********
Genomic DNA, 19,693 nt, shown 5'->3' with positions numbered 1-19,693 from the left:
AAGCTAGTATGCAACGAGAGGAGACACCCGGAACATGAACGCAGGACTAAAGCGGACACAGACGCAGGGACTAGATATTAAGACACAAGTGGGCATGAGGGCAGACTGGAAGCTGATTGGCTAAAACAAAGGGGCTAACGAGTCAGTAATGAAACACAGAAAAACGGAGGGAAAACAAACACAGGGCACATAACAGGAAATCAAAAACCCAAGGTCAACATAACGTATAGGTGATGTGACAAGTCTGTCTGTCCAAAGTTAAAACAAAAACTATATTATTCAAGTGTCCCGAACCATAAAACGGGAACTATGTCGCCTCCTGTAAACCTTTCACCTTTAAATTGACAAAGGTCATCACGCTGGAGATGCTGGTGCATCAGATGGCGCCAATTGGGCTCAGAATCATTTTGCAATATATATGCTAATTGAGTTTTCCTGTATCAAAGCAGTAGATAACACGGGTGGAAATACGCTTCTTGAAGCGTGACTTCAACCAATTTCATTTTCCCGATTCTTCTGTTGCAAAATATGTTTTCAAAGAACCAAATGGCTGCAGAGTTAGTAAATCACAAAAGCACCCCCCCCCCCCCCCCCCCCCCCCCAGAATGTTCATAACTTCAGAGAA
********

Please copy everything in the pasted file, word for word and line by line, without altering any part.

Genomic DNA, 19,693 nt, shown 5'->3' with positions numbered 1-19,693 from the left:
AAGCTAGTATGCAACGAGAGGAGACACCCGGAACATGAACGCAGGACTAAAGCGGACACAGACGCAGGGACTAGATATTAAGACACAAGTGGGCATGAGGGCAGACTGGAAGCTGATTGGCTAAAACAAAGGGGCTAACGAGTCAGTAATGAAACACAGAAAAACGGAGGGAAAACAAACACAGGGCACATAACAGGAAATCAAAAACCCAAGGTCAACATAACGTATAGGTGATGTGACAAGTCTGTCTGTCCAAAGTTAAAACAAAAACTATATTATTCAAGTGTCCCGAACCATAAAACGGGAACTATGTCGCCTCCTGTAAACCTTTCACCTTTAAATTGACAAAGGTCATCACGCTGGAGATGCTGGTGCATCAGATGGCGCCAATTGGGCTCAGAATCATTTTGCAATATATATGCTAATTGAGTTTTCCTGTATCAAAGCAGTAGATAACACGGGTGGAAATACGCTTCTTGAAGCGTGACTTCAACCAATTTCATTTTCCCGATTCTTCTGTTGCAAAATATGTTTTCAAAGAACCAAATGGCTGCAGAGTTAGTAAATCACAAAAGCACCCCCCCCCCCCCCCCCCCCCCCCCAGAATGTTCATAACTTCAGAGAA